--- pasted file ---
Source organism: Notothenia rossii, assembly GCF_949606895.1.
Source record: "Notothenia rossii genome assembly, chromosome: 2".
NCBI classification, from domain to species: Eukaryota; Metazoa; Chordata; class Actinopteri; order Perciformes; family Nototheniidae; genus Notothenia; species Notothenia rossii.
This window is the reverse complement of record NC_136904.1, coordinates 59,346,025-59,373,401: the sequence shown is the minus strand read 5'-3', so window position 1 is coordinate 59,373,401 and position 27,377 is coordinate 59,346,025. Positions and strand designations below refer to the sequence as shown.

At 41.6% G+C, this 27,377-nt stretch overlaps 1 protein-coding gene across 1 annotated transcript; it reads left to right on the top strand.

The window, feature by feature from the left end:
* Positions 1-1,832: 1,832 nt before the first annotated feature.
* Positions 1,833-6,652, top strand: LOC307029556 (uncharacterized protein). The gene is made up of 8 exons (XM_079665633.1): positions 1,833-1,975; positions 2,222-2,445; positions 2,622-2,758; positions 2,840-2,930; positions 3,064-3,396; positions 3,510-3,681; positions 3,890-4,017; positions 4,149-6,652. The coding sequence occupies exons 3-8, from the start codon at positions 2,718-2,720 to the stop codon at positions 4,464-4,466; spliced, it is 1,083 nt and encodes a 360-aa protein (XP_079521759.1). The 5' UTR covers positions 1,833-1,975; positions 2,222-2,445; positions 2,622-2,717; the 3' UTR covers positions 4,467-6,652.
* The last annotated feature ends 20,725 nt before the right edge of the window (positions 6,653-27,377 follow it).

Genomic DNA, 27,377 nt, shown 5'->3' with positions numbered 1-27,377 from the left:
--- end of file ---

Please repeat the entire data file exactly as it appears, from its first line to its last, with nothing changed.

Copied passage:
Source organism: Notothenia rossii, assembly GCF_949606895.1.
Source record: "Notothenia rossii genome assembly, chromosome: 2".
NCBI classification, from domain to species: Eukaryota; Metazoa; Chordata; class Actinopteri; order Perciformes; family Nototheniidae; genus Notothenia; species Notothenia rossii.
This window is the reverse complement of record NC_136904.1, coordinates 59,346,025-59,373,401: the sequence shown is the minus strand read 5'-3', so window position 1 is coordinate 59,373,401 and position 27,377 is coordinate 59,346,025. Positions and strand designations below refer to the sequence as shown.

At 41.6% G+C, this 27,377-nt stretch overlaps 1 protein-coding gene across 1 annotated transcript; it reads left to right on the top strand.

The window, feature by feature from the left end:
* Positions 1-1,832: 1,832 nt before the first annotated feature.
* Positions 1,833-6,652, top strand: LOC307029556 (uncharacterized protein). The gene is made up of 8 exons (XM_079665633.1): positions 1,833-1,975; positions 2,222-2,445; positions 2,622-2,758; positions 2,840-2,930; positions 3,064-3,396; positions 3,510-3,681; positions 3,890-4,017; positions 4,149-6,652. The coding sequence occupies exons 3-8, from the start codon at positions 2,718-2,720 to the stop codon at positions 4,464-4,466; spliced, it is 1,083 nt and encodes a 360-aa protein (XP_079521759.1). The 5' UTR covers positions 1,833-1,975; positions 2,222-2,445; positions 2,622-2,717; the 3' UTR covers positions 4,467-6,652.
* The last annotated feature ends 20,725 nt before the right edge of the window (positions 6,653-27,377 follow it).

Genomic DNA, 27,377 nt, shown 5'->3' with positions numbered 1-27,377 from the left: